In February 2019, the OIG has made multiple additions to its Workplan. There are some significant additions, so let’s look at a few of them.
Medicare Part B Payments for Podiatry and Ancillary Services
Medicare Part B covers podiatry services for medically necessary treatment of foot injuries, diseases, or other medical conditions affecting the foot, ankle, or lower leg. Part B generally does not cover routine foot-care services such as the cutting or removal of corns and calluses or trimming, cutting, clipping, or debridement (i.e., reduction of both nail thickness and length) of toenails. Part B may cover these services, however, if they are performed (1) as a necessary and integral part of otherwise covered services, (2) for the treatment of warts on the foot, (3) in the presence of a systemic condition or conditions, or (4) for the treatment of infected toenails. Medicare generally does not cover evaluation and management (E&M) services when they are provided on the same day as another podiatry service (e.g., nail debridement performed as a covered service). However, an E&M service may be covered if it is a significant separately identifiable service. In addition, podiatrists may order, refer, or prescribe medically necessary ancillary services such as x-rays, laboratory tests, physical therapy, durable medical equipment, or prescription drugs. Prior OIG work identified inappropriate payments for podiatry and ancillary services. OIG will review Part B payments to determine whether podiatry and ancillary services were medically necessary and supported in accordance with Medicare requirements.
NIH's Implementation of Financial Conflict of Interest Regulations
The National Institutes of Health (NIH) awards extramural grants to researchers working in both domestic and foreign organizations. These grants constitute more than 80 percent of the NIH's $37 billion budget. The grantee institutions where these researchers work are required to safeguard intellectual property derived from NIH-funded research in several ways, including by managing financial conflicts of interest and by reporting significant conflicts to NIH. The Departments of Defense and Labor, Health and Human Services, and Education Appropriations Act, 2019 and Continuing Appropriations Act, 2019 (Public Law No. 115-245) and its Accompanying Report directed that OIG examine grantees' compliance with NIH policies, including NIH efforts to ensure the integrity of grant application and selection processes and the effectiveness of NIH's and grantee institutions' efforts to protect intellectual property derived from NIH-supported research. This review will determine whether NIH has policies, procedures, and controls in place for ensuring that both foreign and domestic grantees disclose all sources of research support, financial interests, and affiliations.
Nursing Facility Staffing: Reported Levels and CMS Oversight
Staffing levels in nursing facilities can impact residents' quality of care. Nursing facilities that receive Medicaid and Medicare payments must provide sufficient licensed nursing services 24 hours a day, including a registered nurse for at least 8 consecutive hours every day. CMS uses auditable daily staffing data, called the Payroll-Based Journal, to analyze staffing patterns and populate the staffing component of the Nursing Home Compare website, a site that enables the public to compare the results of health and safety inspections, the quality of care provided at nursing facilities, and staffing at nursing facilities. The first of two reports will be a data brief that describes nursing staffing levels reported by facilities to the Payroll-Based Journal. The second report will examine CMS's efforts to ensure data accuracy and improve resident quality of care.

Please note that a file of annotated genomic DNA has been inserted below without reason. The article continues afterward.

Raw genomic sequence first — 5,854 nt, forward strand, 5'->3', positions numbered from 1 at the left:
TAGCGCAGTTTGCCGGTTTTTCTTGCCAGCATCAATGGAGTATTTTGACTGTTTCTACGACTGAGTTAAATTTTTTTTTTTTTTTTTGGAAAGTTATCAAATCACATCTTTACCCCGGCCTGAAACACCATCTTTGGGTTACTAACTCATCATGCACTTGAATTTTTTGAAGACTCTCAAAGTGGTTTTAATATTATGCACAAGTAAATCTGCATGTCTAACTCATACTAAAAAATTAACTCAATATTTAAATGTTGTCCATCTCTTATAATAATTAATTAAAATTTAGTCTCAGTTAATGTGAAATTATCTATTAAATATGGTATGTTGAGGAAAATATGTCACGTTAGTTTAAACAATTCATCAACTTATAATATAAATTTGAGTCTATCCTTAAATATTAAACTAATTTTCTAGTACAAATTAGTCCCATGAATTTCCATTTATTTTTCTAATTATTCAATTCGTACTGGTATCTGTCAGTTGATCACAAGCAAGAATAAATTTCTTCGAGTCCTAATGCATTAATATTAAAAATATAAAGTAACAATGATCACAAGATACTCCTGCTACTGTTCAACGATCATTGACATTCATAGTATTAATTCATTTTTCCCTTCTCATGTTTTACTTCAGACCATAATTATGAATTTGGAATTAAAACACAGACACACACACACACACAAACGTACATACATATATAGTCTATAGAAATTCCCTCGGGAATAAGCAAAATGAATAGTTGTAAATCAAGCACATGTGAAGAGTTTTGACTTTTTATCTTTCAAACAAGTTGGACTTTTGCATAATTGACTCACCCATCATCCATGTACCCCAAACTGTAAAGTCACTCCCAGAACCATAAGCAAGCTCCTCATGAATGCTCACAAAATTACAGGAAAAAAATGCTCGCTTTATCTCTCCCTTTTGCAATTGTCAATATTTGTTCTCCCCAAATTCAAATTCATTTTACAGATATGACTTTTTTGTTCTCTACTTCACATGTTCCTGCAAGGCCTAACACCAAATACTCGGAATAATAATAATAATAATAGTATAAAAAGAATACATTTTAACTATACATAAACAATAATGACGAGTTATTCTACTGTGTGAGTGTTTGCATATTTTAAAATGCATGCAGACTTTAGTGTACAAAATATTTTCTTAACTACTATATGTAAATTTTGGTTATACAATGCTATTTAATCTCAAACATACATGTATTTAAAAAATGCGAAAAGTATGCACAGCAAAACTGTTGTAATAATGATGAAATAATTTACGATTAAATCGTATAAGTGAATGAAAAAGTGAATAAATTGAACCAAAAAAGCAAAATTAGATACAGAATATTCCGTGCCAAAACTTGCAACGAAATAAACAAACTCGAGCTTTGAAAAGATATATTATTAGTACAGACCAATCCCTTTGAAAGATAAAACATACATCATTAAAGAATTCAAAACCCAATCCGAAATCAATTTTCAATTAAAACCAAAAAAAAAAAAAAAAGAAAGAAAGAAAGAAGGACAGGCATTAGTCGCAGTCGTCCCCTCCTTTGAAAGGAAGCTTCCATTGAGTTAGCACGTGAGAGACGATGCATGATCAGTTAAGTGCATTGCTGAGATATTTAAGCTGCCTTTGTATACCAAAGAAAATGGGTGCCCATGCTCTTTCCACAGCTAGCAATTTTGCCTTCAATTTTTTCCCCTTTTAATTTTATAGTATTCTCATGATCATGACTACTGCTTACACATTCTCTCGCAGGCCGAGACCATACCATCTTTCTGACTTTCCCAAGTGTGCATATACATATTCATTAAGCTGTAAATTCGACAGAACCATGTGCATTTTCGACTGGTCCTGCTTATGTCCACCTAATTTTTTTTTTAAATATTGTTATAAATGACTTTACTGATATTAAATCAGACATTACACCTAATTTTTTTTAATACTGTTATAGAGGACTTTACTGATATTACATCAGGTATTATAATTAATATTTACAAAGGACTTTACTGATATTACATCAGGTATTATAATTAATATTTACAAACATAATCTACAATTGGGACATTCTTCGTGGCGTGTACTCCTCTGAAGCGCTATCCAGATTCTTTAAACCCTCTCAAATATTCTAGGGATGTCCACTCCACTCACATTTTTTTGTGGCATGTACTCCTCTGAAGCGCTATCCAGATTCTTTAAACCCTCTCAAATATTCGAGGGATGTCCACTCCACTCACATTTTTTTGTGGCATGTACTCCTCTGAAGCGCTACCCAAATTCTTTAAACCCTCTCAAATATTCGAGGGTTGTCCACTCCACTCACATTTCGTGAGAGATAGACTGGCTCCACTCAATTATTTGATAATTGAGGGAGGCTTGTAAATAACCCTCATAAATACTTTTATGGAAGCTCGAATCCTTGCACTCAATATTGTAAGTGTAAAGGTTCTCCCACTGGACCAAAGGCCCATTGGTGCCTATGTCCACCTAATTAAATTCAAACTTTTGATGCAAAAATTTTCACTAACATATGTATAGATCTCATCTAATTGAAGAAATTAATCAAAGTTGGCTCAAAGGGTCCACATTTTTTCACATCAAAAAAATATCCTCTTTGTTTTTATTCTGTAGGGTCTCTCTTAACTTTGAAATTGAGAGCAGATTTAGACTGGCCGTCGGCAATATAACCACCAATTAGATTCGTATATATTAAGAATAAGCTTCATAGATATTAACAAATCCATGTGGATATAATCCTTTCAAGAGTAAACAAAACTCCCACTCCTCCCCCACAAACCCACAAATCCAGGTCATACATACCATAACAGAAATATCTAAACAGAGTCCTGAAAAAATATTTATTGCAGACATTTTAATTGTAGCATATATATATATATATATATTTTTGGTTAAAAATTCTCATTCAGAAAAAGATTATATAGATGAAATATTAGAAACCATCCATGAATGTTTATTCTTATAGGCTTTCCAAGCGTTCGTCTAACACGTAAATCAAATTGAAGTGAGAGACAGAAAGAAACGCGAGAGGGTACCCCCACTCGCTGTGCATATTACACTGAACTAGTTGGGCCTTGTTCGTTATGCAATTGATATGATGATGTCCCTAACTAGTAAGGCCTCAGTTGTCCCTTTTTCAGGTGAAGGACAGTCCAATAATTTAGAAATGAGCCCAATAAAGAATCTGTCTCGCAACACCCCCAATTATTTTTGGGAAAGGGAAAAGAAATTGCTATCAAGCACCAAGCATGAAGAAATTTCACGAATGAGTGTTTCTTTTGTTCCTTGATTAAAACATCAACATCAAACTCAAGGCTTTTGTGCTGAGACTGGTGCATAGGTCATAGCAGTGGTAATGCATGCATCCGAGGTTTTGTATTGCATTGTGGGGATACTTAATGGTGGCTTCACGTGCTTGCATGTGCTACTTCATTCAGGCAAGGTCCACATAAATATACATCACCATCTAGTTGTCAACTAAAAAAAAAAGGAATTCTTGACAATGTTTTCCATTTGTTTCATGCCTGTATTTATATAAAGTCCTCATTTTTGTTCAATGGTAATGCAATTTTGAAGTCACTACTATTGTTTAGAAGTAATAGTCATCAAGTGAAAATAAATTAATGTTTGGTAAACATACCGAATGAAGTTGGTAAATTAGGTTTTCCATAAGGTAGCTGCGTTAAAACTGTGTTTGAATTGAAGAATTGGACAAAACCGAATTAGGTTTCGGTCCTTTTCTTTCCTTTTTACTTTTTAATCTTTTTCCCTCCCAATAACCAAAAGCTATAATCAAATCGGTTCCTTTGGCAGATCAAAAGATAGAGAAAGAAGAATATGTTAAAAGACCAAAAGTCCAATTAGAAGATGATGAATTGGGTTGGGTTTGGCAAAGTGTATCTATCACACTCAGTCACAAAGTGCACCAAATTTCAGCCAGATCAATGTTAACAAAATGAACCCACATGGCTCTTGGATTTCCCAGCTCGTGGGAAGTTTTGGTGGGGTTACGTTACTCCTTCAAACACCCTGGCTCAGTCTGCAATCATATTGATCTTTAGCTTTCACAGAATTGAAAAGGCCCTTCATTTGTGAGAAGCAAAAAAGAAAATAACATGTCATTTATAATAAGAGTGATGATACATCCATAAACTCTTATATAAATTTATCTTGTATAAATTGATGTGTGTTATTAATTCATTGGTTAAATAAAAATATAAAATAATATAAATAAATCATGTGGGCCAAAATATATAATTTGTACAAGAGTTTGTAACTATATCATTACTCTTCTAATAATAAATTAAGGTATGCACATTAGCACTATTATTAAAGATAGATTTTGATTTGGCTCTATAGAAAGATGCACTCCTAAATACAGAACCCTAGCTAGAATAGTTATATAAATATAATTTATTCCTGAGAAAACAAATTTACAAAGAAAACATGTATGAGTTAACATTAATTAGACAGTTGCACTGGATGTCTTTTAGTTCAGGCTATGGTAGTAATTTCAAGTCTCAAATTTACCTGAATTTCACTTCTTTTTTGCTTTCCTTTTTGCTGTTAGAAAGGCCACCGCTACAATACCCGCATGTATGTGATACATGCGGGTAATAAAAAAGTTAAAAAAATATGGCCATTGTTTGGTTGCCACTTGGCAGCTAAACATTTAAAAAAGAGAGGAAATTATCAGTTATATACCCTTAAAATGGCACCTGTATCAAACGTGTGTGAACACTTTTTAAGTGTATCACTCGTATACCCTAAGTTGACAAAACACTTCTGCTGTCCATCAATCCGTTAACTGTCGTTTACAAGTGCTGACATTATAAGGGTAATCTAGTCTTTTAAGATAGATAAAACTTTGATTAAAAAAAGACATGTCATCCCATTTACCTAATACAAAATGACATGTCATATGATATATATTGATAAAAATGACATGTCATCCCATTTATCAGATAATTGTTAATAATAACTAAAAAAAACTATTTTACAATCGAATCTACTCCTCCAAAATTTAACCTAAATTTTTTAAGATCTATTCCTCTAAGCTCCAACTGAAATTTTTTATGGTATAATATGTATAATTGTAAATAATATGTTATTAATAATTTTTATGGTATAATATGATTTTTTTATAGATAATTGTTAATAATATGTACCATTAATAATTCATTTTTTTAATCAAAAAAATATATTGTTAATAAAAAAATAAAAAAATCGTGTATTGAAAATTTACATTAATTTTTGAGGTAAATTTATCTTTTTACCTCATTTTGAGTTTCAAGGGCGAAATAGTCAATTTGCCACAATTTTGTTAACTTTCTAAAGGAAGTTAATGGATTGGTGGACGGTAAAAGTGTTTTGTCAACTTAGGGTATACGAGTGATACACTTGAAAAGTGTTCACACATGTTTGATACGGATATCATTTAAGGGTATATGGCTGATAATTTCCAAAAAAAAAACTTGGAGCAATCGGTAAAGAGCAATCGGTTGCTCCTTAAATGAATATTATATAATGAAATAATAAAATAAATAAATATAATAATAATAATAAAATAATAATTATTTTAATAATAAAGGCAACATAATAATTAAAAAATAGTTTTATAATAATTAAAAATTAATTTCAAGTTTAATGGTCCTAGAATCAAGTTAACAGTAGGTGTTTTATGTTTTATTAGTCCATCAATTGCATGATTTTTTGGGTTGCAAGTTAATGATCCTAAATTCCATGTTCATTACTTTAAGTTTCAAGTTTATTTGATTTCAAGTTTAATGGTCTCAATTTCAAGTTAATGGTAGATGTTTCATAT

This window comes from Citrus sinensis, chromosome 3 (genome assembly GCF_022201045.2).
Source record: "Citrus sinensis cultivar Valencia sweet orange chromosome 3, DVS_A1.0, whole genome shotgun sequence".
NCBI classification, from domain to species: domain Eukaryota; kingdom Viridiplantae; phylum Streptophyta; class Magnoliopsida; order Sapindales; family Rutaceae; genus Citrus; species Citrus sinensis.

NIH Monitoring of Extramural Researchers' Financial Conflicts of Interest
Extramural grants awarded to researchers working at universities and other institutions constitute more than 80 percent of the National Institutes of Health's (NIH's) $37 billion budget. These grantee institutions play a key role in protecting the integrity and security of U.S. biomedical research by managing their researchers' financial conflicts of interest and reporting significant conflicts to NIH, as required by regulation. Recently, the Director of NIH issued a statement expressing concern about the increasing risks to the security of intellectual property in its biomedical research enterprise. NIH stated that it is addressing these concerns, in part, by taking steps to improve accurate reporting of all financial interests. Grantee institutions must submit sufficient information that would enable NIH to both (1) understand the nature and extent of a researcher's financial conflict of interest and (2) assess the appropriateness of the grantee institution's plan to manage this conflict. The Departments of Defense and Labor, Health and Human Services, and Education Appropriations Act, 2019 and Continuing Appropriations Act, 2019 (Public Law No. 115-245) and its Accompanying Report directed that OIG examine NIH's oversight of its grantees' compliance with NIH policies, including NIH efforts to ensure the integrity of its grant application and selection processes and to protect intellectual property derived from NIH-supported research. OIG will examine NIH's oversight and monitoring of the financial conflicts of interest reported by grantee institutions.
There are other additions in February’s Workplan. Make sure to look at the other items as well.